Thursday, October 14, 2010

Welcome to Tea Tour Korea

Welcome to our Tea Tour Korea blog. 
Korea is a destination tourist spot for many Asian countries.  Its beautiful mountains with their wonderful mountain adventures,

Korea's Mountains Hold Many Adventures
historic sites, 

 Bulgoksa Korea's most Famous Temple

bargain prices and friendly people lure them to Korea for wonderful holidays and even weekend ‘getaways’. 
On our many travels to Korea we have been drawn to a very interesting conclusion -- tea is the secret ingredient to much of Korea’s rich culture.  Without tea, Buddhism would not be the same, pottery would not be the same - anywhere in the world– and we would be denied the second most consumed beverage in the world - next to water.  

 Bosong Tea After Harvesting

Tea is at Korea’s cultural heart.  Without tea, and the practices associated with it, one can say that we would not have as many artists of many types throughout this beautiful land - Korea. 
So when you join us on Tea Tour Korea 2011, you will be joining us on an adventure not just to sip some very special tea but also to watch Korea’s rich arts and culture unfold before you while enjoying an occasional cup of their wonderful tea.  You will go beyond ‘watching’ to ‘experiencing’ important aspects of Korea’s culture first hand.  If you are truly interested in learning about Korean culture, nothing could be better.

Farm Dancers

 Our posts will start simple and as we reveal more aspects of the tour our posts will grow in detail.  As our blog grows, we hope your interest will also grow. 
On Tea Tour Korea you will not only see or “visit” Korea you will EXPERIENCE Korea in ways seldom attempted ever before on any tour.  And sometimes you will find that like the dragonfly it is the simple things that often seem to matter most.
We hope that you will join us by following this blog.  It will begin slowly and build to reveal the true nature of what we are planning – perhaps to reveal Korea in ways you have never thought of before.  Please join us as we “touch the heart of Korea” through tea.

The Simple Things

Sokkuram Fog

Near the ancient Buddhist temple of Sokkuram, early in the spring, the mountain mist often settles among the trees as it has done this morning.  Many tourists slowly walk along this path in anticipation of seeing the ancient stone Buddha but few pause to enjoy the mist.

A Hand-formed Potter's Home
 Not many miles away, inside this home set high on another mountain, a tea ware artist slowly wakes from his sleep.  He discovers that his daughter moved her yo close to his and has slept beside him all night.  The artist built this home by hand from raw clay and trees.

 His wife, already awake, is in the kitchen making breakfast.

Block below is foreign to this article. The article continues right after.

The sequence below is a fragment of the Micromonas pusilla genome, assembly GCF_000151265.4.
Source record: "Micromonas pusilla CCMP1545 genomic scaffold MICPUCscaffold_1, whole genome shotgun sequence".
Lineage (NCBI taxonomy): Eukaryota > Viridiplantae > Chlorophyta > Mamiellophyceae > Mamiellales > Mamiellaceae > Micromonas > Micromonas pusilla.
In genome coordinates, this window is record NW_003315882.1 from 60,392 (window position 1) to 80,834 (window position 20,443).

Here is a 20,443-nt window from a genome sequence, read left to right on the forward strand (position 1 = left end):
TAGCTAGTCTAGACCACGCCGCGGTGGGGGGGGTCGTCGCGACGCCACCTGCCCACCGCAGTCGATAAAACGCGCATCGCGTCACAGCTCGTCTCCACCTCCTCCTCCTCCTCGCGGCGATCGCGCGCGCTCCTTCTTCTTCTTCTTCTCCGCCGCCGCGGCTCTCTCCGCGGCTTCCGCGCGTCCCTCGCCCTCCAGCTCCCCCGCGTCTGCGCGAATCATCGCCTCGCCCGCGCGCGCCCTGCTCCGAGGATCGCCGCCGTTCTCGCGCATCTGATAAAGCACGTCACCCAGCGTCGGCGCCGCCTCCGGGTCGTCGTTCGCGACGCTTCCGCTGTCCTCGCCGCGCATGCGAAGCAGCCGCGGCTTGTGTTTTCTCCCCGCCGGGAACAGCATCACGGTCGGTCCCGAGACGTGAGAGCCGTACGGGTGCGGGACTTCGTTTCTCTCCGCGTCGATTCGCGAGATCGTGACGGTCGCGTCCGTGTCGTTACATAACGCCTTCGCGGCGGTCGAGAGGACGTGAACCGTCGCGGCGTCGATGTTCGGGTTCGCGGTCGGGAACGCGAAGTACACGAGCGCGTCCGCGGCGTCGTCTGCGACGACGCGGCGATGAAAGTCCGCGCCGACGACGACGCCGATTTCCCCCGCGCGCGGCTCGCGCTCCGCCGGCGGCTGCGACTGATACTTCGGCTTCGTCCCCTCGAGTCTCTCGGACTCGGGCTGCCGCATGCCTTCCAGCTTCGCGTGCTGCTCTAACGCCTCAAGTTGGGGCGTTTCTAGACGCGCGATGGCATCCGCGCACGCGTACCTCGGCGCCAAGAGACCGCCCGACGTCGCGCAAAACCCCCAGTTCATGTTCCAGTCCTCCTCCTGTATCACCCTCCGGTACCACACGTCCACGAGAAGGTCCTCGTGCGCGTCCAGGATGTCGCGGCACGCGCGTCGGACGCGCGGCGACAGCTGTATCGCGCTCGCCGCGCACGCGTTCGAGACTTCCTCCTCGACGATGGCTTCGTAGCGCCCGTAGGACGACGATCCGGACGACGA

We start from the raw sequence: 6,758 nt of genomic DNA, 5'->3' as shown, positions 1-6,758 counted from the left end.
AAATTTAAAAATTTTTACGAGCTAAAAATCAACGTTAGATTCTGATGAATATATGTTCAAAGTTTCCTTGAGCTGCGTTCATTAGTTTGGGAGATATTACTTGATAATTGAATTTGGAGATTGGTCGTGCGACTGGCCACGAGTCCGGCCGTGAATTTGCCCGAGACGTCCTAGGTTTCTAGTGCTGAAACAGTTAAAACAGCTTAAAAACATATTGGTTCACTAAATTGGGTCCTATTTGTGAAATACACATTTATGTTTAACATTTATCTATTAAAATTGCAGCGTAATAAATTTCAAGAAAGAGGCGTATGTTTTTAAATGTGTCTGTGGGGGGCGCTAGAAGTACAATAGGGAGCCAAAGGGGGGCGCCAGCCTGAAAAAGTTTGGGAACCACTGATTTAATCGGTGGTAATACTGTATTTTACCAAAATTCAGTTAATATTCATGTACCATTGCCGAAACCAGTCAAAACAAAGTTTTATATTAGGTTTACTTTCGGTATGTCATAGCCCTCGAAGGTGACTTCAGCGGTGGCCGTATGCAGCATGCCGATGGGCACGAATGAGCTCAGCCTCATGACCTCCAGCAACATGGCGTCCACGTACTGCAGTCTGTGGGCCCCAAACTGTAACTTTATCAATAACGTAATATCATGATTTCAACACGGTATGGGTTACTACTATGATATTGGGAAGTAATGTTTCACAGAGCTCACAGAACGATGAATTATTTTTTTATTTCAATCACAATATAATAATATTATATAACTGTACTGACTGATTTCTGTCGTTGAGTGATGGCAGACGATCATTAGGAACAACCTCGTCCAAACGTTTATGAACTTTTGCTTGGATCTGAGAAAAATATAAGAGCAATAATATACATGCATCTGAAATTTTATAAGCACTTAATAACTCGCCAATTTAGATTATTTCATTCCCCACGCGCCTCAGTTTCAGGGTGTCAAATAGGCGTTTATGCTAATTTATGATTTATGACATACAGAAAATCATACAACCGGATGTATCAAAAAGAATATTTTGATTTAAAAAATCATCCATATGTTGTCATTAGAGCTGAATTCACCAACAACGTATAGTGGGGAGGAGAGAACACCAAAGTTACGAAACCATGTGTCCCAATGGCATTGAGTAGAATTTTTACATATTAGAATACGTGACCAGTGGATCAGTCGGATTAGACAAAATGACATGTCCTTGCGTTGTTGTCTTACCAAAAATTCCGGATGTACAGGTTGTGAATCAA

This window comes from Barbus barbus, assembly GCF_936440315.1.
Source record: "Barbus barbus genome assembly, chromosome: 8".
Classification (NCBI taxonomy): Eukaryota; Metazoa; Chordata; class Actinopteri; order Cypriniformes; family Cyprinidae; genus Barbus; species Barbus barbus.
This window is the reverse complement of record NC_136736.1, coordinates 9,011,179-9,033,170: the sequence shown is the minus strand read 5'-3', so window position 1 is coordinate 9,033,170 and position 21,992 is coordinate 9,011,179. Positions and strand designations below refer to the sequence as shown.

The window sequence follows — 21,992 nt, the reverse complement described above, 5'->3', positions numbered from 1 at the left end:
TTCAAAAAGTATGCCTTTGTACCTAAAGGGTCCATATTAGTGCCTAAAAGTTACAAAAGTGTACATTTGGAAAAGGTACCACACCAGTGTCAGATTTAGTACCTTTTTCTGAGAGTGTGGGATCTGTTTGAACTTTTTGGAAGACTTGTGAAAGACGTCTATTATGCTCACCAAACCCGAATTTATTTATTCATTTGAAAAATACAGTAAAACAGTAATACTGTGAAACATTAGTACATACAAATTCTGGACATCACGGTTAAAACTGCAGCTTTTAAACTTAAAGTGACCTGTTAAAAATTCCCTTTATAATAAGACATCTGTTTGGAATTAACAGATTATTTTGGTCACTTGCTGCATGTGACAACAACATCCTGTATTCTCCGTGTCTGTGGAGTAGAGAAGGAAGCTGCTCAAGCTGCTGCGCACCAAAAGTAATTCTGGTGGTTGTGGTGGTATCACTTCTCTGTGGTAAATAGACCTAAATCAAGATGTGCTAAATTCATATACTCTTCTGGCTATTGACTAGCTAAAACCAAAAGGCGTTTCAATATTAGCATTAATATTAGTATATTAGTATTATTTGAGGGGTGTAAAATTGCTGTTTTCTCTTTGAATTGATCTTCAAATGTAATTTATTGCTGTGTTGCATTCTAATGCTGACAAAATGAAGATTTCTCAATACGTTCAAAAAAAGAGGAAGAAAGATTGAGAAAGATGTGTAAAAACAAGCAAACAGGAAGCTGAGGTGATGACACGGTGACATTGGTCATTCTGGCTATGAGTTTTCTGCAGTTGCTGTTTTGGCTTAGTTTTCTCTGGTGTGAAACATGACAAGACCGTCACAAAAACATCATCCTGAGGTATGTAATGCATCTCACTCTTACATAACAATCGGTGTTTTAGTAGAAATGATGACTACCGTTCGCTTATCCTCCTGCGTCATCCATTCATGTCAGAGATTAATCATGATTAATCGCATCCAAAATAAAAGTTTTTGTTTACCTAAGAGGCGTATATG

A Monk Visits His Wild 'Bamboo' Tea

A hundred miles east, behind another ancient temple, the morning mist begins to rise after kissing the newly emerged tiny tealeaves on Jirisan.   Morning prayers and meditation have finished and several monks walk slowly behind the temple through the still moist woods into the bamboo forest.  There, among the bamboo, they find wild tea plants and check the tea leaves to see how wet they are from the morning dew.  These leaves are still a little too wet.  The monks will wait until afternoon to pick them.
New sprouting tealeaves are abundant.  It is about time, the winter was cold and the tealeaves started emerging later than usual.  Brother Anthony and Hong Kyeong-hee, authors of The Korean Way of Tea, will visit this temple in the afternoon along with some international guests who want to experience the picking and making of nokcha.  Some will stay the night at the temple so the monks are preparing for their arrival.

 Min Young Ki's Kiln Waits
A short distance away, work gloves sit on the ledge of the kiln of one of Korea’s most famous tea masters.  The gloves are waiting for the potter to load the kiln.  It will be loaded today then fired by wood - a ritual preformed often in this old kiln.   We can hardly wait to see the results of this firing.

A Bosong Tea Plantation

A hundred miles further east we find the Bosong tea plantations.   This plantation is beautiful and the site of several movies.  A Bosong tea plantation was the first Korean tea plantation to receive the prestigious international ‘organic’ label.

O'Sulloc Tea Plantation, Gangjin
The great tea and celadon city of Gangjin is nearby.  A tea company in Gangjin is quickly becoming well known and obviously has plans to export Korean tea in the near future.

A 2009 Gangjin Celadon Incense Burner

Gangjin is the home of Gangjin celadon.   Twelfth century China considered the celadon of Korea to be ‘the finest celadon in the world’ – every other thing on the ‘finest’ list was Chinese.   Nearly 80 percent of the Goryeo Dynasty celadon found in Museums throughout the world was made in Gangjin.  Gangjin’s artists are quickly reclaiming the reputation of producing the finest celadon in the world with their twenty-first century work.  

At Baekryeonsa Gangjin's Famous Tea Temple